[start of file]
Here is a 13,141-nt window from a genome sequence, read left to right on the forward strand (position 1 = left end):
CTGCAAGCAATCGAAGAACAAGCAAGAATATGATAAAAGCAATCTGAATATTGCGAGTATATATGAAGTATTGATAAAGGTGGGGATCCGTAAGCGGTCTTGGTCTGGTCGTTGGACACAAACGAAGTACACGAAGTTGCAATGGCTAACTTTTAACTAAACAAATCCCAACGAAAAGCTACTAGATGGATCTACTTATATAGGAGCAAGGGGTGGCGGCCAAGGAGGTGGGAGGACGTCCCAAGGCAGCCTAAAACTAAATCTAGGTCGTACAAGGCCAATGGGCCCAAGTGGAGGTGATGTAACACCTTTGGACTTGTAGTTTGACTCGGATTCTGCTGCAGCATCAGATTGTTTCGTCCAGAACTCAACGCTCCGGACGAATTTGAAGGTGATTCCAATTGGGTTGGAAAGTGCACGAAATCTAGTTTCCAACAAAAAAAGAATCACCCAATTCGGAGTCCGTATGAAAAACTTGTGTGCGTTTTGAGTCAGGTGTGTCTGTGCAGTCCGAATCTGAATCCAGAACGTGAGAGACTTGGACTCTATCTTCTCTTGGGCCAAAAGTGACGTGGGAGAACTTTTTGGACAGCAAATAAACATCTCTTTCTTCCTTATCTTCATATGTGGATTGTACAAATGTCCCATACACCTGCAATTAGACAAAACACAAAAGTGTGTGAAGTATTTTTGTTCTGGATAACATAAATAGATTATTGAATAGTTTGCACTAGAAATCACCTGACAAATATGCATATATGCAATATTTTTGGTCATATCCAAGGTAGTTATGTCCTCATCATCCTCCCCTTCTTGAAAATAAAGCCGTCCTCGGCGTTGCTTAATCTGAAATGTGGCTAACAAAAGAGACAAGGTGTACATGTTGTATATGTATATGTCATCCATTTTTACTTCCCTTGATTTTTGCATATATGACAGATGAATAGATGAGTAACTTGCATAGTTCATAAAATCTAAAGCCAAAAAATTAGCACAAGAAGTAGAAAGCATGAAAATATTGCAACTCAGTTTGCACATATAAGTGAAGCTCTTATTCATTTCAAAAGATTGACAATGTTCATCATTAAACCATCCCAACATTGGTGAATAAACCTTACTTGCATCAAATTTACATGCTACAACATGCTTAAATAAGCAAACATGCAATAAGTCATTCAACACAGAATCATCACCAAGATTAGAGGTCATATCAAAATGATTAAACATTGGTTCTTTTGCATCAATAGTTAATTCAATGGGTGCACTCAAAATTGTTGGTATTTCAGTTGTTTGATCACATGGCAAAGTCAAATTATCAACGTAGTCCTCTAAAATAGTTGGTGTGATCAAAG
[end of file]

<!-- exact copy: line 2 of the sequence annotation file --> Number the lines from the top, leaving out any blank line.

CTGCAAGCAATCGAAGAACAAGCAAGAATATGATAAAAGCAATCTGAATATTGCGAGTATATATGAAGTATTGATAAAGGTGGGGATCCGTAAGCGGTCTTGGTCTGGTCGTTGGACACAAACGAAGTACACGAAGTTGCAATGGCTAACTTTTAACTAAACAAATCCCAACGAAAAGCTACTAGATGGATCTACTTATATAGGAGCAAGGGGTGGCGGCCAAGGAGGTGGGAGGACGTCCCAAGGCAGCCTAAAACTAAATCTAGGTCGTACAAGGCCAATGGGCCCAAGTGGAGGTGATGTAACACCTTTGGACTTGTAGTTTGACTCGGATTCTGCTGCAGCATCAGATTGTTTCGTCCAGAACTCAACGCTCCGGACGAATTTGAAGGTGATTCCAATTGGGTTGGAAAGTGCACGAAATCTAGTTTCCAACAAAAAAAGAATCACCCAATTCGGAGTCCGTATGAAAAACTTGTGTGCGTTTTGAGTCAGGTGTGTCTGTGCAGTCCGAATCTGAATCCAGAACGTGAGAGACTTGGACTCTATCTTCTCTTGGGCCAAAAGTGACGTGGGAGAACTTTTTGGACAGCAAATAAACATCTCTTTCTTCCTTATCTTCATATGTGGATTGTACAAATGTCCCATACACCTGCAATTAGACAAAACACAAAAGTGTGTGAAGTATTTTTGTTCTGGATAACATAAATAGATTATTGAATAGTTTGCACTAGAAATCACCTGACAAATATGCATATATGCAATATTTTTGGTCATATCCAAGGTAGTTATGTCCTCATCATCCTCCCCTTCTTGAAAATAAAGCCGTCCTCGGCGTTGCTTAATCTGAAATGTGGCTAACAAAAGAGACAAGGTGTACATGTTGTATATGTATATGTCATCCATTTTTACTTCCCTTGATTTTTGCATATATGACAGATGAATAGATGAGTAACTTGCATAGTTCATAAAATCTAAAGCCAAAAAATTAGCACAAGAAGTAGAAAGCATGAAAATATTGCAACTCAGTTTGCACATATAAGTGAAGCTCTTATTCATTTCAAAAGATTGACAATGTTCATCATTAAACCATCCCAACATTGGTGAATAAACCTTACTTGCATCAAATTTACATGCTACAACATGCTTAAATAAGCAAACATGCAATAAGTCATTCAACACAGAATCATCACCAAGATTAGAGGTCATATCAAAATGATTAAACATTGGTTCTTTTGCATCAATAGTTAATTCAATGGGTGCACTCAAAATTGTTGGTATTTCAGTTGTTTGATCACATGGCAAAGTCAAATTATCAACGTAGTCCTCTAAAATAGTTGGTGTGATCAAAG